At White House meetings on many of those issues, the president has indicated that he is comfortable with the idea of backing US diplomacy with a brawny military stance, administration officials said. He would like to remind Iran of America’s offensive capabilities, as he did last week when he said in public remarks during a meeting with Prime Minister Naftali Bennett of Israel that if diplomacy could not curb Iran’s nuclear ambitions, he was “ready to other options.”
But such threats only work if opponents believe he will continue.
Biden has ordered military strikes in Syria against Iran-backed Shia militias that shot down US troops in Iraq and, more recently, in Afghanistan against Islamic State after the group took responsibility for a suicide bombing at the airport from Kabul. But those attacks were retaliation against non-state actors and were not intended to be tracked by US troops on the ground.
After clearly delineating his aversion to US military involvement abroad, “no one believes the Biden administration is going to attack Iran’s nuclear program,” said Kori Schake, who leads foreign and military policy studies at the conservative American Enterprise Institute and filed the Pentagon under President George W. Bush. “That would have had military ramifications.”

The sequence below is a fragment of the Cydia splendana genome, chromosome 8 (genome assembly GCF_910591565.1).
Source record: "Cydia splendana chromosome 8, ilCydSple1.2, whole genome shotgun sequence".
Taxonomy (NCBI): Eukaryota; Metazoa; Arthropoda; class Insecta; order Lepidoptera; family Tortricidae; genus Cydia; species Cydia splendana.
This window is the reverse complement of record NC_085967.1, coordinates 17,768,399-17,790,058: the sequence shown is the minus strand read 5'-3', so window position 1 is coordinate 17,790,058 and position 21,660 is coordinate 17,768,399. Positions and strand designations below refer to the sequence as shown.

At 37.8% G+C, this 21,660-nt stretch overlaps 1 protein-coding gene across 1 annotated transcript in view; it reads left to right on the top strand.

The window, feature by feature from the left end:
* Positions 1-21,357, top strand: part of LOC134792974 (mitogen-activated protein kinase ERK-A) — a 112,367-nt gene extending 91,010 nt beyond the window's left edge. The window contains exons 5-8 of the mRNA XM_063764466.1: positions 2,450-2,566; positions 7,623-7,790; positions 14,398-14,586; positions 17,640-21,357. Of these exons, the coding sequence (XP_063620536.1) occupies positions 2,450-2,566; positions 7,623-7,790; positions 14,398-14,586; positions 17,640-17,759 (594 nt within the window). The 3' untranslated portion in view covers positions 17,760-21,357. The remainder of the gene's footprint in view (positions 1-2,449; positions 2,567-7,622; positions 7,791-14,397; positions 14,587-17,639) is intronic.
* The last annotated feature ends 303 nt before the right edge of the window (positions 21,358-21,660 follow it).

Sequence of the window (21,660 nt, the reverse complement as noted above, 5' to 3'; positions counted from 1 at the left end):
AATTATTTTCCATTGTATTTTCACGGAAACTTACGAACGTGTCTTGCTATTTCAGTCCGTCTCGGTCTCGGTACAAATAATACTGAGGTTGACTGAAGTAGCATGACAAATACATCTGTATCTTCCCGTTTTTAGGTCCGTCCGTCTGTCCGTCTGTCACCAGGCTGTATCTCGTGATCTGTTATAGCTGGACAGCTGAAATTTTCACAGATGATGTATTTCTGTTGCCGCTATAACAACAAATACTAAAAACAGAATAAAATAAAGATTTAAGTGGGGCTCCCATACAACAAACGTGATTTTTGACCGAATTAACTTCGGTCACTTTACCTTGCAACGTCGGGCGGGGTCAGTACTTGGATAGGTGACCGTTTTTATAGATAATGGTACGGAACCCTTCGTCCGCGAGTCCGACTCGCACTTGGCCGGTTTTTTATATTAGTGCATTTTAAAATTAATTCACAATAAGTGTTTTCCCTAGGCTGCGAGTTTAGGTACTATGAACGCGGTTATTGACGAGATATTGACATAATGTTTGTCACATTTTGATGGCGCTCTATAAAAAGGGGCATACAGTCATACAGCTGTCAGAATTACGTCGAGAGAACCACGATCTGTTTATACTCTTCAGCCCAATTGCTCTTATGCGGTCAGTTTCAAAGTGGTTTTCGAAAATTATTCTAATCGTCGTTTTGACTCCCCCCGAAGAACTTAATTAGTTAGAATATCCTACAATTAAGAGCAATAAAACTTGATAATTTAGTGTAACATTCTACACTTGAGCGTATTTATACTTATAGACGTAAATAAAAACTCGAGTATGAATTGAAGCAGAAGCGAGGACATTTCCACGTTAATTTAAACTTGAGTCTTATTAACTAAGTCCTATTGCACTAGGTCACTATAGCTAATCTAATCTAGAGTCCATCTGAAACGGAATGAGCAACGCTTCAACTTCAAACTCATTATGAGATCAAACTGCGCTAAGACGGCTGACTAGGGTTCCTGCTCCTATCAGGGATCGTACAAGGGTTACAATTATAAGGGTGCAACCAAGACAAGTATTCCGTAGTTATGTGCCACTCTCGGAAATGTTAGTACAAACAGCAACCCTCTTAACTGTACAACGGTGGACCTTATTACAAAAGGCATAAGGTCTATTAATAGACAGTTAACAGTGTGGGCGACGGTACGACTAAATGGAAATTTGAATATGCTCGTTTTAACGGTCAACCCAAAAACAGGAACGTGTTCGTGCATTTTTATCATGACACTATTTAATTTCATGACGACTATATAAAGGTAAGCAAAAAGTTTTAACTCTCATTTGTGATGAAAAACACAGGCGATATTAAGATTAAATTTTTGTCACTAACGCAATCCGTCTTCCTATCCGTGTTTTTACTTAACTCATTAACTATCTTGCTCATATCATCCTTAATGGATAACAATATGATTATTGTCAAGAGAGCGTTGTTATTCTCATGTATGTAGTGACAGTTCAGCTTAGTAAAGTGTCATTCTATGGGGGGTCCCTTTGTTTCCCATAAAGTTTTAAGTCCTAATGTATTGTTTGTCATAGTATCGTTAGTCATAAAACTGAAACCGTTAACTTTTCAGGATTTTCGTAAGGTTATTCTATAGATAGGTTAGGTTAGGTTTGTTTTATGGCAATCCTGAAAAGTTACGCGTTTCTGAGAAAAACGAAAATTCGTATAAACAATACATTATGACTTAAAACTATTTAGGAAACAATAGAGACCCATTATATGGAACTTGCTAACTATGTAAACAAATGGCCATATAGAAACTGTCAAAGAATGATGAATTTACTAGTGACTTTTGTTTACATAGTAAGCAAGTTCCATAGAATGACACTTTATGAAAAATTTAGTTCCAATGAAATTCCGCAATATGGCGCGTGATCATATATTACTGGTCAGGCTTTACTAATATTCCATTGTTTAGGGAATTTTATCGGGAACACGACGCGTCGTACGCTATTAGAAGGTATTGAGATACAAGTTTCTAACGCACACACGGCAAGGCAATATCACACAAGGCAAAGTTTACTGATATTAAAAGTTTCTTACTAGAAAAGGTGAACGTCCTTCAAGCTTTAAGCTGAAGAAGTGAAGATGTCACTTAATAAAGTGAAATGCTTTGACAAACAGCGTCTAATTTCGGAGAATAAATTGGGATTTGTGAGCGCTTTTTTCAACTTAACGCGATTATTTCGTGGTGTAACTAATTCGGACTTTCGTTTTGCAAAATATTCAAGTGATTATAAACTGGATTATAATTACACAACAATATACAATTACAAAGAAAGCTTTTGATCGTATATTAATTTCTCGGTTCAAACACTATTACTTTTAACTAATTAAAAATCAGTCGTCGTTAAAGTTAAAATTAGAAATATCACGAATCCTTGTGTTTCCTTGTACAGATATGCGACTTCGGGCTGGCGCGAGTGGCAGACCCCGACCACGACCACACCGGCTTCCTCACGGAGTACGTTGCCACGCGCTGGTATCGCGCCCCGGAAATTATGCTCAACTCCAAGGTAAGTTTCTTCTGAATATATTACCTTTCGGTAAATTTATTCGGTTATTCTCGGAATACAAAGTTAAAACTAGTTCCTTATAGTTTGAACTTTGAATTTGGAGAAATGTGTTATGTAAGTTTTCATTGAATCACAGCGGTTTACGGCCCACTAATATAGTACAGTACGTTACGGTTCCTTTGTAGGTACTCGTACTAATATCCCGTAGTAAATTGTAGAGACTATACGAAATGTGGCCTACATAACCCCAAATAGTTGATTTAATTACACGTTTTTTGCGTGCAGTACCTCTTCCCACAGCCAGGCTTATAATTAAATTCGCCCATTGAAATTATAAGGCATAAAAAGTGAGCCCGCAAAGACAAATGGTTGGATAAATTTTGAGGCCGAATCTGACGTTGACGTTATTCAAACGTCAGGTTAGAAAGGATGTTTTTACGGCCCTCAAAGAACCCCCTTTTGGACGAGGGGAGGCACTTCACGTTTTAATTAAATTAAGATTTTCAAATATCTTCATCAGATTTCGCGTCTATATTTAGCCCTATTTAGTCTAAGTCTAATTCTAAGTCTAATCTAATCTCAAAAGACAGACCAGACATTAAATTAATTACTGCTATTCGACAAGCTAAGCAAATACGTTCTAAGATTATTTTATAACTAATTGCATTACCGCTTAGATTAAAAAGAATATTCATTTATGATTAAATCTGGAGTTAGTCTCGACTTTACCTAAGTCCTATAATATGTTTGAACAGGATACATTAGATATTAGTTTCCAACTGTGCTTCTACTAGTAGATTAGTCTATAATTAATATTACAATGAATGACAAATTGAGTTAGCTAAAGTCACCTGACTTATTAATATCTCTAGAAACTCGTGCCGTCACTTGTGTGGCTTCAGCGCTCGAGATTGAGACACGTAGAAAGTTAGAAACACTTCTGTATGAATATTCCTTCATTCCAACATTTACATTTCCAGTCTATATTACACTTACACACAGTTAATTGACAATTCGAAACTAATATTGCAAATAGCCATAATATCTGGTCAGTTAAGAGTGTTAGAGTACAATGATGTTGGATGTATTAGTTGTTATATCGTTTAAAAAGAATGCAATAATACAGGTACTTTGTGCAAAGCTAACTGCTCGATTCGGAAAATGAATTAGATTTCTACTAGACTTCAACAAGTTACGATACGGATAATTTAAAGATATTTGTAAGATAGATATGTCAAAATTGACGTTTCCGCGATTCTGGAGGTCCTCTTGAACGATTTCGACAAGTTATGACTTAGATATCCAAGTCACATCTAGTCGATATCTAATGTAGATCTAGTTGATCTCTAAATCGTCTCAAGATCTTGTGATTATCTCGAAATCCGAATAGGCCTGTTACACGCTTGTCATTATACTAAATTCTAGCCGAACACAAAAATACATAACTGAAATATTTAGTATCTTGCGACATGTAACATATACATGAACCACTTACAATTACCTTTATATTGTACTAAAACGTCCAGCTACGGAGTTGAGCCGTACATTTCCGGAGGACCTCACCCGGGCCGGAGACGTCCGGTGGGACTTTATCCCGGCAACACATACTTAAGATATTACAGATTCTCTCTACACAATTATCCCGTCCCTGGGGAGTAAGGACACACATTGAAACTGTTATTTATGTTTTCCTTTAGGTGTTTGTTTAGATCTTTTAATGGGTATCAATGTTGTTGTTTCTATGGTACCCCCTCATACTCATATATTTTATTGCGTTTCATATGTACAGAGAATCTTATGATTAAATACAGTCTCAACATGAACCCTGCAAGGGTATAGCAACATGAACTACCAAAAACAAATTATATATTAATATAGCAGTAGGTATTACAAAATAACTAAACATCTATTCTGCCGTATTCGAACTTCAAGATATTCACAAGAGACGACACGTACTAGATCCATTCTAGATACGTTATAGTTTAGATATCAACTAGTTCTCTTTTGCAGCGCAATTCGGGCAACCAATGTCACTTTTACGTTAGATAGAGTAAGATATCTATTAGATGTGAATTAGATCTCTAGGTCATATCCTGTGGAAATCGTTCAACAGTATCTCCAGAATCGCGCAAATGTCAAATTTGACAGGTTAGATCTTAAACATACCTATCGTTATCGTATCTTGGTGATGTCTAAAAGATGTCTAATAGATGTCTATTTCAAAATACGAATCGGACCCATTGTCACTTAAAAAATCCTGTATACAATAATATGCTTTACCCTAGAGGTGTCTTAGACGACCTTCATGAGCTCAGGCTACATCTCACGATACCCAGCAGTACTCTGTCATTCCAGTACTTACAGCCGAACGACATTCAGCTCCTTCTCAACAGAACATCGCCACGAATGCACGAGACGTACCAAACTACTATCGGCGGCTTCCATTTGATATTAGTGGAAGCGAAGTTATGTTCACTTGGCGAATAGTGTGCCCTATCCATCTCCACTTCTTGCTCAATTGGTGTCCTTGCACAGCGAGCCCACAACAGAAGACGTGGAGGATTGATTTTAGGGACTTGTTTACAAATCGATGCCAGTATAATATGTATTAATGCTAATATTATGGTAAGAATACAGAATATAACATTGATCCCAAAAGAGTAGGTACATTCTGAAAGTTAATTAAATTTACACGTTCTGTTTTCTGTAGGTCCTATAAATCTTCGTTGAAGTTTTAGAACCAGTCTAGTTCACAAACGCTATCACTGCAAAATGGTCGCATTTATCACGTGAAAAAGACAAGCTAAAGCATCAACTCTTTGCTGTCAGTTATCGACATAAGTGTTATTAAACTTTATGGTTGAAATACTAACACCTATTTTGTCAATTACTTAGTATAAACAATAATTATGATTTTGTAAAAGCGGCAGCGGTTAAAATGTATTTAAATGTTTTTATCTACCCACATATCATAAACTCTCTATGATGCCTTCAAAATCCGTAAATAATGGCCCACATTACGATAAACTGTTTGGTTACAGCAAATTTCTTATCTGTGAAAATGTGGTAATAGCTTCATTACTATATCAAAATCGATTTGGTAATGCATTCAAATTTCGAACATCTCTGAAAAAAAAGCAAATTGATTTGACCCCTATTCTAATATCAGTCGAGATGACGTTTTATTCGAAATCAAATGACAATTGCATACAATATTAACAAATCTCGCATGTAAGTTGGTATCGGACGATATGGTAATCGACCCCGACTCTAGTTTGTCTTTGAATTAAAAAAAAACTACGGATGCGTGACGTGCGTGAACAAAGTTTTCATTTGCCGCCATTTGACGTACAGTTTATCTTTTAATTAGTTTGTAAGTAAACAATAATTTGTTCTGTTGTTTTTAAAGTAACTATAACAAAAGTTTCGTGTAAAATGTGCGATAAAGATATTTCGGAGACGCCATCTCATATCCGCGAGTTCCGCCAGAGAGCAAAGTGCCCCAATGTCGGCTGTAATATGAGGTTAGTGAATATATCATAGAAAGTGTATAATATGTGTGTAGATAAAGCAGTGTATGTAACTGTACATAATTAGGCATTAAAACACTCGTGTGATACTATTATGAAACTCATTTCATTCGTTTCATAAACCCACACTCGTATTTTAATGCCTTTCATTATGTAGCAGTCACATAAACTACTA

Mr Biden’s aversion to long-term nation-building efforts is not new. As a senator, he voted for the wars in Afghanistan and Iraq, but soon soured from the efforts. As vice president in the Obama administration, he strongly urged the United States to withdraw troops.
With the exception of the Pentagon, where officials argued against Mr. Biden’s withdrawal from Afghanistan, the president has surrounded himself with longtime national security officials who have helped shape his vision of advancing American interests abroad. Antony J. Blinken, now Secretary of State, was on his staff when he was both a senator and vice president. Jake Sullivan, the national security adviser, also counseled Mr. Biden in the Obama administration. Even Colin H. Kahl, the Pentagon’s undersecretary of defense for policy, is a former hand of Biden; he too had a stint as national security adviser to Mr Biden when he was vice president.